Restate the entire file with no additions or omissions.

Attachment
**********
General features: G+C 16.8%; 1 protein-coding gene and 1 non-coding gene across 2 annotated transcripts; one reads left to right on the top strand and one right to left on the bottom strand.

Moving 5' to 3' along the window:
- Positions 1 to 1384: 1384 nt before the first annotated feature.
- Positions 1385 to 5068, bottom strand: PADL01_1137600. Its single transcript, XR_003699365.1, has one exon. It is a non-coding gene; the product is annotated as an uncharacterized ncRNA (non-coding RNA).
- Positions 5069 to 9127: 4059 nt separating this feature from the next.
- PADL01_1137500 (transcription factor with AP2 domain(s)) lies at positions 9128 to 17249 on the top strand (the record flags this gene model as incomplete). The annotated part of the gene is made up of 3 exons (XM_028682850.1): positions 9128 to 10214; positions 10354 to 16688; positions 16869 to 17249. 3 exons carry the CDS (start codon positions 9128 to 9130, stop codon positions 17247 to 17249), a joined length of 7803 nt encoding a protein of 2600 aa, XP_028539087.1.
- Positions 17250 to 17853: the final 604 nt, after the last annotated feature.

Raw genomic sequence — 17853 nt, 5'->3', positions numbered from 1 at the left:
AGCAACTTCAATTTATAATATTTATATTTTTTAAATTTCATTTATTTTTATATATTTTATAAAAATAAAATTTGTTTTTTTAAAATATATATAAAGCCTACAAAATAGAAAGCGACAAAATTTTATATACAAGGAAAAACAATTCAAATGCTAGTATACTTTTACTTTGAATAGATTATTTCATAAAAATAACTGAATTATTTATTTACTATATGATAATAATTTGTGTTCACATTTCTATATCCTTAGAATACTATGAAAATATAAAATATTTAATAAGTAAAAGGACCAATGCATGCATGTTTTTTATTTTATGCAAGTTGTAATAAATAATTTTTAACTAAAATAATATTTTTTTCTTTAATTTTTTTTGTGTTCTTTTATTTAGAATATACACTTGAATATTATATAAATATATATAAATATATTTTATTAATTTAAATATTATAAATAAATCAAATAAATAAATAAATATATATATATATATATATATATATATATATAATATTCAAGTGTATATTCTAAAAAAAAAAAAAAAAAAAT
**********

General features: G+C 16.8%; 1 protein-coding gene and 1 non-coding gene across 2 annotated transcripts; one reads left to right on the top strand and one right to left on the bottom strand.

Moving 5' to 3' along the window:
- Positions 1 to 1384: 1384 nt before the first annotated feature.
- Positions 1385 to 5068, bottom strand: PADL01_1137600. Its single transcript, XR_003699365.1, has one exon. It is a non-coding gene; the product is annotated as an uncharacterized ncRNA (non-coding RNA).
- Positions 5069 to 9127: 4059 nt separating this feature from the next.
- PADL01_1137500 (transcription factor with AP2 domain(s)) lies at positions 9128 to 17249 on the top strand (the record flags this gene model as incomplete). The annotated part of the gene is made up of 3 exons (XM_028682850.1): positions 9128 to 10214; positions 10354 to 16688; positions 16869 to 17249. 3 exons carry the CDS (start codon positions 9128 to 9130, stop codon positions 17247 to 17249), a joined length of 7803 nt encoding a protein of 2600 aa, XP_028539087.1.
- Positions 17250 to 17853: the final 604 nt, after the last annotated feature.

Raw genomic sequence — 17853 nt, 5'->3', positions numbered from 1 at the left:
AGCAACTTCAATTTATAATATTTATATTTTTTAAATTTCATTTATTTTTATATATTTTATAAAAATAAAATTTGTTTTTTTAAAATATATATAAAGCCTACAAAATAGAAAGCGACAAAATTTTATATACAAGGAAAAACAATTCAAATGCTAGTATACTTTTACTTTGAATAGATTATTTCATAAAAATAACTGAATTATTTATTTACTATATGATAATAATTTGTGTTCACATTTCTATATCCTTAGAATACTATGAAAATATAAAATATTTAATAAGTAAAAGGACCAATGCATGCATGTTTTTTATTTTATGCAAGTTGTAATAAATAATTTTTAACTAAAATAATATTTTTTTCTTTAATTTTTTTTGTGTTCTTTTATTTAGAATATACACTTGAATATTATATAAATATATATAAATATATTTTATTAATTTAAATATTATAAATAAATCAAATAAATAAATAAATATATATATATATATATATATATATATATATAATATTCAAGTGTATATTCTAAAAAAAAAAAAAAAAAAAT